Bosch expands N.A. production, sourcing
Robert Bosch has targeted North America as a high-growth market. The German supplier is spending $350 million this year to expand production in North America, and it is buying more components here, too.
Werner Struth, 55, has been chairman since Jan. 1. Struth, a mechanical engineer who began has career with Bosch in 1989, described his company's growth strategy in an interview with Special Correspondent David Sedgwick.
Q: Bosch recently predicted that its global sales -- including automotive, industrial and consumer goods -- will grow 3 to 5 percent this year, down from an earlier forecast of 7 to 8 percent. Why?
A: Brazil's auto industry -- and Latin America in general -- isn't as strong as expected. That came as a surprise to the entire industry.
Fortunately, the U.S. is running very well, and we have a strong recovery in Japan. But China's growth is slowing down, and Europe, especially southern Europe, is not as strong as we anticipated.
Are you expanding production in North America?
Last year we invested $200 million for additional capacity [for automotive, industrial and consumer products]. This year, we are investing $350 million. Some plants will be expanded and renovated, and we will bring in new machinery. But we will not establish any new plants.
That's a big investment.
We are launching production of gasoline direct injection, and we have a new program for commercial vehicles. So there are a lot of new launches coming up.
Can you meet all your production targets?
Are you buying more North American-built components?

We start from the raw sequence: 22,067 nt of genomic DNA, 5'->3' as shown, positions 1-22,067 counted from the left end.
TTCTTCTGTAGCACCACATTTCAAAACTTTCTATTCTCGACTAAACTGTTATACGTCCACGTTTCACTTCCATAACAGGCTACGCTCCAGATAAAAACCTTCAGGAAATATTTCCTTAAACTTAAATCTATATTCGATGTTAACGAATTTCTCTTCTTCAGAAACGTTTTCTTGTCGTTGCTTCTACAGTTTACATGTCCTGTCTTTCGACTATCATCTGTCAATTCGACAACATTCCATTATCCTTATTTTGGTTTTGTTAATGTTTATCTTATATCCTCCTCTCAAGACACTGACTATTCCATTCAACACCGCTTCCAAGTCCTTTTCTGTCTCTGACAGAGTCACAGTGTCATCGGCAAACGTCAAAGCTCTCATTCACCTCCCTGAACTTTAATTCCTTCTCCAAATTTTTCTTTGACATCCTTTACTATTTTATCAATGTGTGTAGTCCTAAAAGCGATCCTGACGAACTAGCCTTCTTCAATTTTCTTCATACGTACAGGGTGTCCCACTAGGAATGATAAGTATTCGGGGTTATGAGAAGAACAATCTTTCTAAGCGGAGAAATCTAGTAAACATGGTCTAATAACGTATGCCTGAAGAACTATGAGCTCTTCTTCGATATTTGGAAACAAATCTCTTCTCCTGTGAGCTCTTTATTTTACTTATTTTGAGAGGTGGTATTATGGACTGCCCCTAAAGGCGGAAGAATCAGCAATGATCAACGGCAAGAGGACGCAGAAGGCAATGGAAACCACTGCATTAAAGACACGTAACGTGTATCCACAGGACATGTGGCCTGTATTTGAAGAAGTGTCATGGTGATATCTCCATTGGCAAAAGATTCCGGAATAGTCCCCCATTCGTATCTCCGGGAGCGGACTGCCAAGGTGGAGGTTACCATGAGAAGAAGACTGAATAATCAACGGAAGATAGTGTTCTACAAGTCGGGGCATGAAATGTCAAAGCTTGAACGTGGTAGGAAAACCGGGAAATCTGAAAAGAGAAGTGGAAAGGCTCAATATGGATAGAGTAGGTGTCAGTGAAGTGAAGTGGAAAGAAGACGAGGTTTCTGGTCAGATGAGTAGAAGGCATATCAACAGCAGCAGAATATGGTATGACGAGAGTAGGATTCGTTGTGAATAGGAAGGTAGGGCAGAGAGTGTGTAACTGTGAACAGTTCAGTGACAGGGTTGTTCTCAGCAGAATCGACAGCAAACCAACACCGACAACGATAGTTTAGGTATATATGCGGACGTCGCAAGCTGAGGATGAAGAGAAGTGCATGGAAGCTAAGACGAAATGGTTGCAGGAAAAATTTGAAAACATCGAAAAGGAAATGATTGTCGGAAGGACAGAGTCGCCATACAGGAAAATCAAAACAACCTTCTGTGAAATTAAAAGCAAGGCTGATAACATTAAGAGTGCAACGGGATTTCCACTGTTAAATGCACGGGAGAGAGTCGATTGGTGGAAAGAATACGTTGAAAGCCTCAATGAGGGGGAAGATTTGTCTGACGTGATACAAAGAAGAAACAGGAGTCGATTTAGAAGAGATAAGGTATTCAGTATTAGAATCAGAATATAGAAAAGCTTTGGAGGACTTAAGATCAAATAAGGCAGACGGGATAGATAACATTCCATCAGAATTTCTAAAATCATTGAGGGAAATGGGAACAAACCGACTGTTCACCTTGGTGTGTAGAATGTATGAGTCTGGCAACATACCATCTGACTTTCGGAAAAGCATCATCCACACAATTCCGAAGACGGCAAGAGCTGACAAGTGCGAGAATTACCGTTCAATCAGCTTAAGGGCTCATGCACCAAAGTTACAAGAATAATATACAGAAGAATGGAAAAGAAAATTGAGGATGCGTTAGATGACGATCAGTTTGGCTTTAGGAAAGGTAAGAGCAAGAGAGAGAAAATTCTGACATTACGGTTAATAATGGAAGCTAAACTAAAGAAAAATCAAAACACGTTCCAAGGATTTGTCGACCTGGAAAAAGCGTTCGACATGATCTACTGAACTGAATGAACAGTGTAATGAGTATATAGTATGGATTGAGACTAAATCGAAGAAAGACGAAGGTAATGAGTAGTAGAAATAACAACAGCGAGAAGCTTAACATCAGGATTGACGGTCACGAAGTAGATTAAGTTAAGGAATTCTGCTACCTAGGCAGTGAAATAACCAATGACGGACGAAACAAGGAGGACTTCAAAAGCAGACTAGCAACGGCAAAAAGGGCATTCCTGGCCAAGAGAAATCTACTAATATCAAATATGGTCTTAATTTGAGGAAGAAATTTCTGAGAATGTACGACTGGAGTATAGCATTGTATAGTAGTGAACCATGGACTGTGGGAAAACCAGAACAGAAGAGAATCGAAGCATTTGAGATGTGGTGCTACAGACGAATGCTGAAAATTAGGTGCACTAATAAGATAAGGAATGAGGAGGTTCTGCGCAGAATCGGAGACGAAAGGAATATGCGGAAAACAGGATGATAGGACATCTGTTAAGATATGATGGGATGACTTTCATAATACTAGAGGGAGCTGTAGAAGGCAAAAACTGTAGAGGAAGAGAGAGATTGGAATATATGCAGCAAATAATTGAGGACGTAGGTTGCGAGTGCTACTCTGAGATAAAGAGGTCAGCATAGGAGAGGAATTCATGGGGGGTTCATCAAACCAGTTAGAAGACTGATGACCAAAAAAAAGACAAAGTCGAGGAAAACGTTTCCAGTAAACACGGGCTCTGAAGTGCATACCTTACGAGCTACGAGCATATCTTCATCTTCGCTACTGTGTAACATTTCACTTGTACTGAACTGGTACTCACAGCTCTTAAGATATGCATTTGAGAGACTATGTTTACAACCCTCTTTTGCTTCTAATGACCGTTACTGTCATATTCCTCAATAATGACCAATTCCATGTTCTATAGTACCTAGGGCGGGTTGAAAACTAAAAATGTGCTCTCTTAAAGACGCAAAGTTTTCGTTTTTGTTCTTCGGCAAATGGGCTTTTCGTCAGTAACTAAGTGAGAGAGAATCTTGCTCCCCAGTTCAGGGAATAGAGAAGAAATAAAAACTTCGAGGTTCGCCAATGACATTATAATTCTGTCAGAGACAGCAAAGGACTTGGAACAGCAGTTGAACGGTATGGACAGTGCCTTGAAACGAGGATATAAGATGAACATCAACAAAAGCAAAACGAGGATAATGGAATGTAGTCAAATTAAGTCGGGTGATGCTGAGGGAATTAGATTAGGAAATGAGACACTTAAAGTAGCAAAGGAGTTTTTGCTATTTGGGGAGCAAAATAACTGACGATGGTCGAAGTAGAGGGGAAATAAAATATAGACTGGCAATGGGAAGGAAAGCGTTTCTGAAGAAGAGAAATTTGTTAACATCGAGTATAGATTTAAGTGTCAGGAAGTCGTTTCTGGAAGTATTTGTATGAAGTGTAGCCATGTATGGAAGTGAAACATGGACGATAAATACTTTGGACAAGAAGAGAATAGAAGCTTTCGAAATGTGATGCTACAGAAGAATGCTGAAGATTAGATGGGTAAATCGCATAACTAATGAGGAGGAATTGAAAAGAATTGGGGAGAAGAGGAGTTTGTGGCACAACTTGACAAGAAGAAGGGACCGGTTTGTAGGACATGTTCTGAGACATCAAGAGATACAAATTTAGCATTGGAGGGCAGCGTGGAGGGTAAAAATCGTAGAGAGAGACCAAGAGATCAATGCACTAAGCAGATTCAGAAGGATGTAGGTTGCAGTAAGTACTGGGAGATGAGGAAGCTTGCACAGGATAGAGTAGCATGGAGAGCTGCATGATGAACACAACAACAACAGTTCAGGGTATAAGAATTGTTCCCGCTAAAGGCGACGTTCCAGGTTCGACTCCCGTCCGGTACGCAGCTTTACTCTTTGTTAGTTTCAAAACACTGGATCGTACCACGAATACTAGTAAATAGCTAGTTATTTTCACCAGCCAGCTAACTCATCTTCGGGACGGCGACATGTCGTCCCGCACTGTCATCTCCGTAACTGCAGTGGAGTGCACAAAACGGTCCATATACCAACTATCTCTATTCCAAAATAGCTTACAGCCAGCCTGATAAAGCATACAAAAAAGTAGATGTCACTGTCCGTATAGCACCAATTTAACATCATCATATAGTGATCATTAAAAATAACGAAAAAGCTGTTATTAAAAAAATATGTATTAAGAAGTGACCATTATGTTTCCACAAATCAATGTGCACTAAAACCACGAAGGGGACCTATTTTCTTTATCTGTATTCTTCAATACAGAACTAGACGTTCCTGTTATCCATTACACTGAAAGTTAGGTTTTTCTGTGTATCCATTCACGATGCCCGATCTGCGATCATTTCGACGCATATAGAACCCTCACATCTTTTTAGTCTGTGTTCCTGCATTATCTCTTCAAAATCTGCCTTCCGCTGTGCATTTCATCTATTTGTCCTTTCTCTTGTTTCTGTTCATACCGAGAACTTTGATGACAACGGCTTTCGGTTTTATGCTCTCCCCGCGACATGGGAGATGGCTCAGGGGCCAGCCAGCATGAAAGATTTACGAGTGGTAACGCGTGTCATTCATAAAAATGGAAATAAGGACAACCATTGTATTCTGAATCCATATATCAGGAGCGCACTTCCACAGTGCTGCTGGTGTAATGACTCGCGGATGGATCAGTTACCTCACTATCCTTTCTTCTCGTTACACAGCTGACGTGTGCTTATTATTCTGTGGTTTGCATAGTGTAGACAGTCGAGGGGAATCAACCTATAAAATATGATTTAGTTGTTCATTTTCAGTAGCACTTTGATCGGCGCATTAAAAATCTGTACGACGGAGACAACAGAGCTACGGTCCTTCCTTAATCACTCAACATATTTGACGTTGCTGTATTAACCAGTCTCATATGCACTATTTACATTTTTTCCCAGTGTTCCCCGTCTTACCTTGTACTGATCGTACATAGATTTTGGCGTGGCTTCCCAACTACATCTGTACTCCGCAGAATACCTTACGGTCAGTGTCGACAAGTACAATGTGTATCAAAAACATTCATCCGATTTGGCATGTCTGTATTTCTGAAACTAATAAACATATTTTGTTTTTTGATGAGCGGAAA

The number of our North American suppliers is steadily increasing. Our target is to localize 75 to 80 percent of our parts. Currently we're at 60 to 65 percent.
Why are you doing this?
There are multiple reasons. You have stronger protection against currency fluctuations and your pipeline is shorter. It also lets you have a lean production system.
Europe's auto industry has excess capacity. Will Bosch close any European plants?
Fortunately, we can compensate for overcapacity by shipping [parts] out of Europe.
Of course, we need [permission] from our customers, but they appreciate our flexibility. Our customers that have global platforms get the same parts in the U.S., Asia or Germany.
So most of your products can be shipped long distances.
Yes, that is true. The majority of our products are small, but valuable.
Your company predicts that 8.6 million engines will be equipped with Bosch-supplied gasoline direct-injection systems in 2014, up from 4 million in 2011. That's a huge growth curve.
Yes, we expect significant growth. Gasoline direct injection is lifting off on a global basis. It is not yet that strong in Asia, but in Europe and North America we see a clear trend.
You can reach David Sedgwick at email@example.com.